Like it should, it installed just fine. After running a few test programs, I confirmed my choice to myself and rebooted into Windows to install it there. Windows, after all, was where I had my current code stored. When I got to Windows, I opened a command prompt and typed “cabal install sdl”, the installation errored out, claiming I hadn’t had SDL installed on my system.
I went to libsdl and downloaded SDL, then stuck it in C:. cabal and still the same thing. So I checked online. It didn’t seem like I was having an isolated issue, but, there weren’t that many answers floating around.
First, I checked a site that recommened I copy the contents of include into MinGW’s include. No dice here. Then I checked a site that told me to download the package from hackage and modify the cabal build file and make sure that my SDL folder was on path. Did that. Failed. This time it told me that I must be on a MinGW or MSYS command prompt, so I switched to MinGW. Still failed. Then I checked a file called WIN32 inside the haskell SDL distribution. Which were almost identical to Win32, with only slight differences. This failed too, but it told me that SDL.h was not on path.
What I’ve found is that most SDL installation tutorials for Haskell are slightly outdated and the only sure fire method is as follows.
On my deleted posts, I had reference to an adventure in game programming. This post was enthusiastic and full of both optimism for the project and pessimism in knowing that I would be abandoning it before I actually got any work done on it.
Yearly I enter a contest called DreamBuildPlay. DreamBuildPlay is a video game programming contest sponsored by Microsoft. It tests the core of the indie developer community and giving away prizes in the process. It is speculated that this is all a ruse and that the real purposes behind DreamBuildPlay are secret talent scouting and acquisitions. In any case, I have failed to enter the competition with even a demo every year since 2007.
That said, I’m starting a new XNA project not intended for DreamBuildPlay. It is also not going to be available for public use. It’s not even going to be a game. Instead, I’m writing an animation program. Mostly, this is so I can make cartoons. Why I don’t draw cartoons by hand or otherwise digitally is another issue that I won’t cover here, except this statement: I’m terrible at drawing.
The first thing I found when I started this project is that I needed some sort of user interface in the XNA windows. There is an interface on a particular game client that I like. Valve’s Steam platform has a very nice overlay user interface. So I wanted to create something similar. The first things that I needed to do was define a way to make it easy to make overlays. So I created an Overlay class. These overlays needed to house controls, so I needed to define what a control was. Thus, the Control class was created. Then I wanted to make a “Handlebar” for an overlay window to create a Form class. But then I got to thinking, the Handlebar for the Overlay needed to house controls too. So I would need a generic Container class to inherit from. So I stepped back and rethought my design.
What really surprised me is that my class design down to the Form level is almost identical to Microsoft’s own Form inheritance.
What I figured was:
A Control defines some basic elements. Location, Width, Height, Foreground, and Background color, etc. It should also have a rectangle definition so we can see if it intersects anything. Naturally, if the Location or Width or Height should change, it should change the rectangle. A control should define such events as OnClick.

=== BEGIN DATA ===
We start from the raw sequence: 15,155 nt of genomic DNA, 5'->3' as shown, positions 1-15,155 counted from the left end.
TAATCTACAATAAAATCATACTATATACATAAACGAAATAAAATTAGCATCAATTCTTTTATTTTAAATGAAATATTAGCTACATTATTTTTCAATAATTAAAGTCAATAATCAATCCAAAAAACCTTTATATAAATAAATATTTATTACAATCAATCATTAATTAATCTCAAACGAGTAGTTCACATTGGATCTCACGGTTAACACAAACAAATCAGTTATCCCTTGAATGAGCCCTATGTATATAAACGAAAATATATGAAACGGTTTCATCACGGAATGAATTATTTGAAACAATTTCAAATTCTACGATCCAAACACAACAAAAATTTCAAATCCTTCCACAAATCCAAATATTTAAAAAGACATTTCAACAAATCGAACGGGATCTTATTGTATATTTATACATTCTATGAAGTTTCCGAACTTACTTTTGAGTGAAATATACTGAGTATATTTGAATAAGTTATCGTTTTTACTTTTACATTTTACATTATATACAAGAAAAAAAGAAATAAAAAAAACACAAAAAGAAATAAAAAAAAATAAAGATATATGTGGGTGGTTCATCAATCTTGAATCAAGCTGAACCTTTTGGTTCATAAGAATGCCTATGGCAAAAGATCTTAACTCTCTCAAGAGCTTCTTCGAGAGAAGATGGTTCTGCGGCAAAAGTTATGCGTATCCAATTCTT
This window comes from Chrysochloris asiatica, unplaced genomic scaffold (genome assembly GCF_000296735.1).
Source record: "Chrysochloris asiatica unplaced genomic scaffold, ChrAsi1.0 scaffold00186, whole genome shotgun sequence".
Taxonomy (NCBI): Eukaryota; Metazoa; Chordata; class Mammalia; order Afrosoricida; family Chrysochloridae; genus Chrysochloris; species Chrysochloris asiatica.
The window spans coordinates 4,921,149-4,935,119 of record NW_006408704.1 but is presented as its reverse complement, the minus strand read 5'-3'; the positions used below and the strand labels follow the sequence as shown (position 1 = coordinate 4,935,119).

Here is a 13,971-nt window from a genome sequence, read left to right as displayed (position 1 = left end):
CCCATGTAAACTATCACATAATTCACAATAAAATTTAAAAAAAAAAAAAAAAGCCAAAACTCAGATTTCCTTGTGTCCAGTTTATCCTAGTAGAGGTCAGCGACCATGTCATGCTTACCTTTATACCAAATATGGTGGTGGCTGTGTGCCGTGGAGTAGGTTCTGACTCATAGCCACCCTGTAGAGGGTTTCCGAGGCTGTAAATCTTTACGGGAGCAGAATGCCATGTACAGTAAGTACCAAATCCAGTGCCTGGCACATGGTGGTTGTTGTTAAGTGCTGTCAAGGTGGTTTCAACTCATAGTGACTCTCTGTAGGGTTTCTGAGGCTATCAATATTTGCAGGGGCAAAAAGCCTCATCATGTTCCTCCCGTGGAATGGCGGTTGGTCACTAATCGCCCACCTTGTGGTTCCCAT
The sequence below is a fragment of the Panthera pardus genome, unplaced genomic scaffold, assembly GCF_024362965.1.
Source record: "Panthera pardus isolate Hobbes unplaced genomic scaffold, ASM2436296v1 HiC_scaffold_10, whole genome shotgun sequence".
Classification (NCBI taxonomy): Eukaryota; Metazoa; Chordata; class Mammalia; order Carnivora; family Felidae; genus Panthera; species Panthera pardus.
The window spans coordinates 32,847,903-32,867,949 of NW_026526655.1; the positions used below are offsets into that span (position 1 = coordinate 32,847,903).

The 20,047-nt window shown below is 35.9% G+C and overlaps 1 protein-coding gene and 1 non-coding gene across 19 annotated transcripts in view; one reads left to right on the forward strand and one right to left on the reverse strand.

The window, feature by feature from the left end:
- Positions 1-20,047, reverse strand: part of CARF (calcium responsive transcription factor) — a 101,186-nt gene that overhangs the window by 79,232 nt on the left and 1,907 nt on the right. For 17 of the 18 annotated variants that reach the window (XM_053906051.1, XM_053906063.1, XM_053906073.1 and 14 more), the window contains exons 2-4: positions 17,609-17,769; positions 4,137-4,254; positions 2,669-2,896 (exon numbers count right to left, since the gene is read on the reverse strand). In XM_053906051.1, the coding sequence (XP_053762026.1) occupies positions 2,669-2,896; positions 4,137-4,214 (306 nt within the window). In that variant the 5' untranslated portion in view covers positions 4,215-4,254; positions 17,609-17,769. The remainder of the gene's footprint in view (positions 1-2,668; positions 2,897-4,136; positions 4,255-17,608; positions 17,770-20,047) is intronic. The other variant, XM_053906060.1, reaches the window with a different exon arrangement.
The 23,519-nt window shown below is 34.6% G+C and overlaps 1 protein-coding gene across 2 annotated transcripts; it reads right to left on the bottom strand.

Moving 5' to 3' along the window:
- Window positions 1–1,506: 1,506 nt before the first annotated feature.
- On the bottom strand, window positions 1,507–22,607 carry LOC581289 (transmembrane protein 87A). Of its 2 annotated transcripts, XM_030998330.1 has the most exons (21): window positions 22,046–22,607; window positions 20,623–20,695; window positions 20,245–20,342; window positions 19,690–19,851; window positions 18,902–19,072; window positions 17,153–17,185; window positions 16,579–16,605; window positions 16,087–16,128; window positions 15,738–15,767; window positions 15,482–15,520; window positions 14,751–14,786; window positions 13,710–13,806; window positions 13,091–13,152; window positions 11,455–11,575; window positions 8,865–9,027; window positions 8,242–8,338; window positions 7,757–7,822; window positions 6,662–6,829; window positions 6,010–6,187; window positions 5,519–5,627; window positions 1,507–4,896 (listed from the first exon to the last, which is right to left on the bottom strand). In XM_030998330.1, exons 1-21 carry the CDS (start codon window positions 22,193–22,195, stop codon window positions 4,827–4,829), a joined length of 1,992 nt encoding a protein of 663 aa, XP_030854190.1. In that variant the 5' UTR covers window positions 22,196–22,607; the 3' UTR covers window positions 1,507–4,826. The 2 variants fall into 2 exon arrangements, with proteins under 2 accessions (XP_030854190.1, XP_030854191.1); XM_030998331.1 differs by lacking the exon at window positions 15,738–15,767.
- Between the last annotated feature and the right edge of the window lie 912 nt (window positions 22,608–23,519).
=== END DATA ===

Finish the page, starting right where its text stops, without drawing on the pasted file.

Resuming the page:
A ControlContainer should be a Control too, so it inherits all of Control’s properties. But, it should also house a List of controls (List
Since a HandleBar should house controls ( hide button, save button, etc), it should be a ControlContainer. But a HandleBar should also be able to house a single string of text, for the title text. It also should force it’s Controls to be draw horizontally.
So far, this is about all I have, but as soon as I can get all this user interface design done, it should be a breeze to do the actual animation work (not).
I’ve been on and off learning Haskell for a week now. Even though I hadn’t gone through a single tutorial, I estimated that it was time to try my skill at writing something trivial. In my lua experiences, I had found a lot of difficult things to do within the realm of binary operations, so I wrote a couple functions to do with binary conversion to and from different bases.
Here are the fruits of the adventure so far.
b2b64 fx fy b = head [ fy x | x <- [ ("000000","A"), ("000001","B"), ("000010","C"), ("000011","D"), ("000100","E"), ("000101","F"), ("000110","G"), ("000111","H"), ("001000","I"), ("001001","J"), ("001010","K"), ("001011","L"), ("001100","M"), ("001101","N"), ("001110","O"), ("001111","P"), ("010000","Q"), ("010001","R"), ("010010","S"), ("010011","T"), ("010100","U"), ("010101","V"), ("010110","W"), ("010111","X"), ("011000","Y"), ("011001","Z"), ("011010","a"), ("011011","b"), ("011100","c"), ("011101","d"), ("011110","e"), ("011111","f"), ("100000","g"), ("100001","h"), ("100010","i"), ("100011","j"), ("100100","k"), ("100101","l"), ("100110","m"), ("100111","n"), ("101000","o"), ("101001","p"), ("101010","q"), ("101011","r"), ("101100","s"), ("101101","t"), ("101110","u"), ("101111","v"), ("110000","w"), ("110001","x"), ("110010","y"), ("110011","z"), ("110100","0"), ("110101","1"), ("110110","2"), ("110111","3"), ("111000","4"), ("111001","5"), ("111010","6"), ("111011","7"), ("111100","8"), ("111101","9"), ("111110","+"), ("111111","/")], fx x == b ] b2h fx fy b = head [ fy x | x <- [ ("0000","0"), ("0001","1"), ("0010","2"), ("0011","3"), ("0100","4"), ("0101","5"), ("0110","6"), ("0111","7"), ("1000","8"), ("1001","9"), ("1010","a"), ("1011","b"), ("1100","c"), ("1101","d"), ("1110","e"), ("1111","f")], fx x == b ] convert ff fx fy fl b = if b == "" then "" else ff fx fy (take fl b) ++ convert ff fx fy fl (drop fl b) binary2Base64 b = convert b2b64 fst snd 6 b base642Binary b = convert b2b64 snd fst 1 b binary2Hex b = convert b2h fst snd 4 b hex2Binary h = convert b2h snd fst 1 h